- Find and explore good resources about racial equity, the history of racism in this country, other forms of marginalization, and relevant current events, and then share them with your friends, online and in person!
- Speak up when you hear racist or discriminatory comments, even when it feels scary to do so. People will often continue saying racist or discriminatory things because they assume the people they’re talking to agree with them based on an assumption that they aren’t part of the community being discussed. Letting them know those comments are inappropriate no matter who they’re speaking to is a big step as an ally. Similarly, receive feedback respectfully when you are the one who missteps.
- Show solidarity in ways you can -- participating in awareness campaigns online and in person.
- Be thoughtful about performative allyship -- “passive displays of support focused on one’s self rather than the community in question.” Allyship is important, but doing allyship that is focused on yourself or your kindness or “wokeness” slides down the slippery slope away from justice, and is part of the reason some social justice advocates value accomplices more highly than allyship.
Some things accomplices might do:
- When they have access to people in power in their communities in meetings and collaborations, such as government officials or major stakeholders, find ways to get people from the communities impacted by our policies to the table to provide leadership and guidance (not just opinions) on policies, programs, and projects.
- Partner with and pay culturally-specific programs and subject experts in grant applications and funding decisions.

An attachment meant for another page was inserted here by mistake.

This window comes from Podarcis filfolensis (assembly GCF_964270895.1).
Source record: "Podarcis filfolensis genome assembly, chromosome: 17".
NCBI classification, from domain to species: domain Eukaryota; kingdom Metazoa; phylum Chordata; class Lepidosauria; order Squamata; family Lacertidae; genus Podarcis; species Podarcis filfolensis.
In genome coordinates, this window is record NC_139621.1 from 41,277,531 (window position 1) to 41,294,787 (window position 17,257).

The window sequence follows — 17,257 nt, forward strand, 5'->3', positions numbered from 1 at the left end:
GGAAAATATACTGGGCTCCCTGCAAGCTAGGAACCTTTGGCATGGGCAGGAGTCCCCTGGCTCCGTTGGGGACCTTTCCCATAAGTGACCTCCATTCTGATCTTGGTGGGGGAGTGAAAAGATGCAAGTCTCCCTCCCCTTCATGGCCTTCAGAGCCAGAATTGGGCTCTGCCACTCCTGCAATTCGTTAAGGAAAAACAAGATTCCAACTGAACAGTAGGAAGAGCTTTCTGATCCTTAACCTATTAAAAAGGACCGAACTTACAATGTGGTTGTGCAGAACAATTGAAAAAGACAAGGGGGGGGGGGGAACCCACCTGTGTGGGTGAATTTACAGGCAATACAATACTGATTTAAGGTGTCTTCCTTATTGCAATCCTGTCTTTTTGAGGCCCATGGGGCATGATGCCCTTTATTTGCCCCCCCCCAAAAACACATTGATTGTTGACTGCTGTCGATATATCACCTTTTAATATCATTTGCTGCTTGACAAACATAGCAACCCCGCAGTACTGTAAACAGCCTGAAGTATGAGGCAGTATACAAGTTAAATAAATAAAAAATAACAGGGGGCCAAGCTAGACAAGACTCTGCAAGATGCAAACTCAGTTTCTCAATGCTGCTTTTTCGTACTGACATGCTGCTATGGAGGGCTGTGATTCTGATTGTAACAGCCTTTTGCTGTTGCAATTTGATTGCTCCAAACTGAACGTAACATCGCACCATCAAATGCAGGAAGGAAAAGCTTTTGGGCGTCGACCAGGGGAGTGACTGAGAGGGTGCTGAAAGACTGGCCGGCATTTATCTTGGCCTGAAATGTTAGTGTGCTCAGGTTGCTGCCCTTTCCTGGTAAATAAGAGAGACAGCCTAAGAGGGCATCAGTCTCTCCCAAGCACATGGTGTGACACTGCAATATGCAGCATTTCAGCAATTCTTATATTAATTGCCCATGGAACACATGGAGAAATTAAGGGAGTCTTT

- Invite and pay experts from impacted communities to review agency policies, and incorporate feedback into revising them to remove as many barriers to accessibility as possible.
- Seek out, use, and elevate curriculum, program models, and strategies that have come out of impacted communities, by and for the people the strategies address.
- Use their position and connections to support community-wide programs and practices to address systemic inequity.
These are just a few examples, but are you getting the idea?
Allies are important and essential. We need people who are willing to make statements and speak truth, especially when they are leaders in our communities.
Accomplices are also important and essential. We need people who are willing to make sacrifices and take action under the leadership of and in solidarity with communities impacted by racism and other forms of marginalization.
In every moment, each of us gets to decide whether or not to be an ally. And in every moment, each of us gets to choose whether or not to put our allyship into powerful practice and become accomplices. In alignment with social justice advocates and workers who believe in systemic, structural, and action-focused work to dismantle racist structures and systems, our NCCASA staff aspire to being both allies and accomplices to each other and to impacted communities, and to take action to earn those labels.